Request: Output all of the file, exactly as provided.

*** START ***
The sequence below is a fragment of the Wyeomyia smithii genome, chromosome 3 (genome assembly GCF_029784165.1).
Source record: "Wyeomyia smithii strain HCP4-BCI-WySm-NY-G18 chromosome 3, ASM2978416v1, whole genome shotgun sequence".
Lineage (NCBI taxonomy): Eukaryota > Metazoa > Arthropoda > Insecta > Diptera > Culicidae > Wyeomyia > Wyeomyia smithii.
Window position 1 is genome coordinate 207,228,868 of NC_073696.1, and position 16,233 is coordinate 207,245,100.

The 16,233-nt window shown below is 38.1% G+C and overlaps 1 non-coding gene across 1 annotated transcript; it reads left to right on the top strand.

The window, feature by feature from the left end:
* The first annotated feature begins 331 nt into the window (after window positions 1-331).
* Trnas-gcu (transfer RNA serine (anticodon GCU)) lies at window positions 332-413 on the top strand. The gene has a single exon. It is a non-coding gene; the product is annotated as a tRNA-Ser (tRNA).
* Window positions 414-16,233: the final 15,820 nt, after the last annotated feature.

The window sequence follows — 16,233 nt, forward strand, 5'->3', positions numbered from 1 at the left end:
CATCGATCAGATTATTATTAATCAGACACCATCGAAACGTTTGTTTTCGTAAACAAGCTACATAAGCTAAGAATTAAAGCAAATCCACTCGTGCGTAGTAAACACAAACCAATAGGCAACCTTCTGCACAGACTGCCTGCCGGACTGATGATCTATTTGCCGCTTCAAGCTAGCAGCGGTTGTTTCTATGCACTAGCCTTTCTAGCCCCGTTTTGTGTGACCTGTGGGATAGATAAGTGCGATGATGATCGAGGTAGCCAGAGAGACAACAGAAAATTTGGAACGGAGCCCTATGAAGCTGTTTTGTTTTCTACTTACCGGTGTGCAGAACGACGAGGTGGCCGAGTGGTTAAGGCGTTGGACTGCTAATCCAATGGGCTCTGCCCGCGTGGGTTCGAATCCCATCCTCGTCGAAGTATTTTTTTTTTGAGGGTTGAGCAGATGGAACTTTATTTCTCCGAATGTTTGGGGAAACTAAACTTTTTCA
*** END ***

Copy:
The sequence below is a fragment of the Wyeomyia smithii genome, chromosome 3 (genome assembly GCF_029784165.1).
Source record: "Wyeomyia smithii strain HCP4-BCI-WySm-NY-G18 chromosome 3, ASM2978416v1, whole genome shotgun sequence".
Lineage (NCBI taxonomy): Eukaryota > Metazoa > Arthropoda > Insecta > Diptera > Culicidae > Wyeomyia > Wyeomyia smithii.
Window position 1 is genome coordinate 207,228,868 of NC_073696.1, and position 16,233 is coordinate 207,245,100.

The 16,233-nt window shown below is 38.1% G+C and overlaps 1 non-coding gene across 1 annotated transcript; it reads left to right on the top strand.

The window, feature by feature from the left end:
* The first annotated feature begins 331 nt into the window (after window positions 1-331).
* Trnas-gcu (transfer RNA serine (anticodon GCU)) lies at window positions 332-413 on the top strand. The gene has a single exon. It is a non-coding gene; the product is annotated as a tRNA-Ser (tRNA).
* Window positions 414-16,233: the final 15,820 nt, after the last annotated feature.

The window sequence follows — 16,233 nt, forward strand, 5'->3', positions numbered from 1 at the left end:
CATCGATCAGATTATTATTAATCAGACACCATCGAAACGTTTGTTTTCGTAAACAAGCTACATAAGCTAAGAATTAAAGCAAATCCACTCGTGCGTAGTAAACACAAACCAATAGGCAACCTTCTGCACAGACTGCCTGCCGGACTGATGATCTATTTGCCGCTTCAAGCTAGCAGCGGTTGTTTCTATGCACTAGCCTTTCTAGCCCCGTTTTGTGTGACCTGTGGGATAGATAAGTGCGATGATGATCGAGGTAGCCAGAGAGACAACAGAAAATTTGGAACGGAGCCCTATGAAGCTGTTTTGTTTTCTACTTACCGGTGTGCAGAACGACGAGGTGGCCGAGTGGTTAAGGCGTTGGACTGCTAATCCAATGGGCTCTGCCCGCGTGGGTTCGAATCCCATCCTCGTCGAAGTATTTTTTTTTTGAGGGTTGAGCAGATGGAACTTTATTTCTCCGAATGTTTGGGGAAACTAAACTTTTTCA